English Language Key Terms


Adjacency Pairs

An utterance and response that are often seen together:
A: "How are you?"
B: "I'm fine, thanks."

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A type of word class. Adjectives refer to words that describe a noun.

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Another word class. Adverbs describe the verbs and usually end in "-ly". For example: she walked quickly.

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Repetition of a series of consonant or vowel at the beginning of words.

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Repetition of the vowel sound in a series of words.

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Auxiliary Verb

Helps to establish when the action took place.
e.g. The cat was sitting beside the bowl.
"Was" tells us it's in the past.

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Cataphoric Reference

Using a series of pronouns before introducing the proper noun.
"He's the current World No. 2. He's known as 'the Rocket'. He comes from the UK. It's Ronnie O'Sullivan!"

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The language of speech.

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From "con" which means "with", theses are the psychological associations that come with words.

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The type of sentence function that states something/describes something.

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The dictionary definition of a word.

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Discourse Structure

The structure of the text, including beginning, middle, end, any ordering.

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Missing out letters or sounds.

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Missing words out, because the listener/reader can fill in the gaps.

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Language (often hyperbole) used to evoke emotions within the reader.

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A word or phrase used to soften a harsh reality. For example, "passed away" is a euphemism of "death."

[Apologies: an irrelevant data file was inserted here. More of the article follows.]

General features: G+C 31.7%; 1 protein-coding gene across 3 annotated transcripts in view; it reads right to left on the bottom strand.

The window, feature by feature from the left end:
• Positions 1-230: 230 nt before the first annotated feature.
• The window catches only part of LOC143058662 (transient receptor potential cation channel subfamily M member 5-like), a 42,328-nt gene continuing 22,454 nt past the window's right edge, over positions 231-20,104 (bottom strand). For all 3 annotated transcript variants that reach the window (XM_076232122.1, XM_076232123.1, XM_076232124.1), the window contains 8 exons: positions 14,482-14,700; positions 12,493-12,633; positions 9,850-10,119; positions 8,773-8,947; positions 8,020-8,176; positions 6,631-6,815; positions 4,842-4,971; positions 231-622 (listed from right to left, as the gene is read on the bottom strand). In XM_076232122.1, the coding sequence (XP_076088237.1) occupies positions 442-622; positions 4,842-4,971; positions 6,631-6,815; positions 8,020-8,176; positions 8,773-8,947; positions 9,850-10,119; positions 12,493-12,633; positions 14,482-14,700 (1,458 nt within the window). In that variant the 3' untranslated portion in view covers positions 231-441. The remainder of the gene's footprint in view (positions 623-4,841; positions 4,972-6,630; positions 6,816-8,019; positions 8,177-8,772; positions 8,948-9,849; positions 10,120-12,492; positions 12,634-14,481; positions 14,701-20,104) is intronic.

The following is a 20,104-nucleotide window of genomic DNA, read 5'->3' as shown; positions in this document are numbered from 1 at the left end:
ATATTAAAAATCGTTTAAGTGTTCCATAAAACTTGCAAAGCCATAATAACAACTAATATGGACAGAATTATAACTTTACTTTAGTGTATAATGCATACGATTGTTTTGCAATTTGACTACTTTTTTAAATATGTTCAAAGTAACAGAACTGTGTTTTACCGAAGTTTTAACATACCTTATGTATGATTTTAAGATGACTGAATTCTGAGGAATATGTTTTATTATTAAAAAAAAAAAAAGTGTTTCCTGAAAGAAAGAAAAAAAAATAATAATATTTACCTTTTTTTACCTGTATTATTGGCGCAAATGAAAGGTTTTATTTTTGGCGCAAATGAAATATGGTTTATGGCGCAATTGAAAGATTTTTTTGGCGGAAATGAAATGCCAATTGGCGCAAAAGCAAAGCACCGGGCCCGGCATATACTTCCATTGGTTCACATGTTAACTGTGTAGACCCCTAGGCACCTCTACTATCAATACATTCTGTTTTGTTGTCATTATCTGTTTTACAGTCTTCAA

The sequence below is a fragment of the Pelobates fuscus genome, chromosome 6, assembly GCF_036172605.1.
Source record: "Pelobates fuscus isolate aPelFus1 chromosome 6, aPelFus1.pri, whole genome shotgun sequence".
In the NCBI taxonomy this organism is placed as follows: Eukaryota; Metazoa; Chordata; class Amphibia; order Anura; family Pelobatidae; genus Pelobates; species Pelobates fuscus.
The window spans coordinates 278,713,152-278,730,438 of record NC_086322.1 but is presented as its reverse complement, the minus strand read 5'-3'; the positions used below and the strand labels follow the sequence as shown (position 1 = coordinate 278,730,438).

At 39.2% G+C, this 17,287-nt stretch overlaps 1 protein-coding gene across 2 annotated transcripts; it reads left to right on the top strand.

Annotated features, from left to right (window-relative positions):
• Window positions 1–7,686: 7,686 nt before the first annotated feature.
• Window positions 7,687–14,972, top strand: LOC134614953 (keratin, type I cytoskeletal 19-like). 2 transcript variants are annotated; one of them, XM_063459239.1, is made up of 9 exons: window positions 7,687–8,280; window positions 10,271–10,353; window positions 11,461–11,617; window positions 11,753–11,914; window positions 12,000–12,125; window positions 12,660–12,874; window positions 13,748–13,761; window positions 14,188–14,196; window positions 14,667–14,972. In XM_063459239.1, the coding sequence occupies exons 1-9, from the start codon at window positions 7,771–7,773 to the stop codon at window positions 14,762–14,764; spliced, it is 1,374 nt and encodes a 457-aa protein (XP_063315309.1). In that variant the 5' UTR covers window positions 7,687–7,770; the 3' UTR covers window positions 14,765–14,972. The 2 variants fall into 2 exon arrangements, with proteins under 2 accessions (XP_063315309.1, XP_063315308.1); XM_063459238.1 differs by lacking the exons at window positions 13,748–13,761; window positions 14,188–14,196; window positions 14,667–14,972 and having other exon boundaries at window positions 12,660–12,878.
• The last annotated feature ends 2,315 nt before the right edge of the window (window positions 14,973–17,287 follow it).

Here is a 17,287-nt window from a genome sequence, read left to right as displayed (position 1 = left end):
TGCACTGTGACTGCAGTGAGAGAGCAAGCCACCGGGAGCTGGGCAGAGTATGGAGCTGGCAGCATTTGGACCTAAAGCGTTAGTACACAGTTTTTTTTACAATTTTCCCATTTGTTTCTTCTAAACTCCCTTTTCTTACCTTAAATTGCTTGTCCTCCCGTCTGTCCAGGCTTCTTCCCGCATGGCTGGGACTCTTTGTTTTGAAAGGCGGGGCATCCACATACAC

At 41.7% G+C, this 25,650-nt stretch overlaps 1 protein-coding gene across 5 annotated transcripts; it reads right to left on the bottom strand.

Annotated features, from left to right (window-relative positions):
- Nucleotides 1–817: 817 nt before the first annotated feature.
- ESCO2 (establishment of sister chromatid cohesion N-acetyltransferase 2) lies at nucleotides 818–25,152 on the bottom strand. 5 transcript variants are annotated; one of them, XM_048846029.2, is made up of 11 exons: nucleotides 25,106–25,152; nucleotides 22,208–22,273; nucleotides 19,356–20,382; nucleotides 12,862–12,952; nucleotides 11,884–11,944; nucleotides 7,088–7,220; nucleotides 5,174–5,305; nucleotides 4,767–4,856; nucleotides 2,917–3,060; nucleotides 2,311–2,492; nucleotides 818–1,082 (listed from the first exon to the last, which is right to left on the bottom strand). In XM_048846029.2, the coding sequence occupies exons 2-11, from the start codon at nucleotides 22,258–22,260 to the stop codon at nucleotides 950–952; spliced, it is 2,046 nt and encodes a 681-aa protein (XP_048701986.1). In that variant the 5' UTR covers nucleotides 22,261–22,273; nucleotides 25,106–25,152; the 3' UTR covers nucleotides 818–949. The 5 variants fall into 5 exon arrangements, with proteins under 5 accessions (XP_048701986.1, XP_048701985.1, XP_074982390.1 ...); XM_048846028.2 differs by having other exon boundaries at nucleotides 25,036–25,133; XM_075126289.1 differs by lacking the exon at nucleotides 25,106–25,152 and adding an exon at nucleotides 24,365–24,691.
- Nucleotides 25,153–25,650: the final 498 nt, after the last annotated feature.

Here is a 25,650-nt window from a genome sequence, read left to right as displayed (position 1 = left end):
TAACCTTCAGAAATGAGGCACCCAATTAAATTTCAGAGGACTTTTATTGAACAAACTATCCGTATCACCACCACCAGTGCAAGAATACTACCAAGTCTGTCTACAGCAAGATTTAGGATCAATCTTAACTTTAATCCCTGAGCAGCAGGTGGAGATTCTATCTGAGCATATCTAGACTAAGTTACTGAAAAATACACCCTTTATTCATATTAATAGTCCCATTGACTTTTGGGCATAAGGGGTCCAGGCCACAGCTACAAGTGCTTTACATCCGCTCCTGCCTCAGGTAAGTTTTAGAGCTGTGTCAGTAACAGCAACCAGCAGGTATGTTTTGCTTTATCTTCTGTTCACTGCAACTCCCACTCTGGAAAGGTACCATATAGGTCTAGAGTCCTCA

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False Starts

Starting again to correct yourself.

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Similar to voiced pause, but actually adding a word. For example: "kinda", "like", "and stuff".

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Exaggeration. (pronounced: hi-per-bo-lee)

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Individual language. Accent, pitch, favourite phrases, etc. all make up someone's personal language style.

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The type of sentence function that commands.

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The type of sentence function that is a question.

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Individual word choice.

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Non-fluency Features

A general term for anything that removes fluency in spoken language - such as voiced pauses, non-voiced pauses, fillers, false starts.

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Where a word sounds like what it's describing. For example: crash, smash, hiss, bang...

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Paralinguistic Features

From "para" which means "outside" and "linguistic" which is about language, paralinguistic features are features of conversation outside of the speech. For example: facial gestures, posture, eye contact, laughing...

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Passive Tense

A sentence where the object is being acted upon to it by the subject.
E.g. The ball was kicked by the boy.

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Repeating sentence structure.

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Giving something inhuman, human qualities.

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From "-ology" meaning "the study of" and "phone" meaning sound, this is the study of sound.

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The underlining meaning.

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Used to position things in a sentence.
Examples are: to, under, in, behind, on, by, at...

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Prosodic Features

Aspects of voice (pitch, volume, intonation, stress) that contribute to understanding.

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Semantic Field

Semantics is concerned with meaning. When a group of words are together with similar connotations, they're part of one "theme" or semantic field.

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Sentence function

What the sentence does. There are three basic functions: interrogative, imperative, declarative.

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Voiced Pause/Unvoiced Pause

Voiced pause: "erm", "um", "err".

Unvoiced pause is naturally a pause but without a sound.

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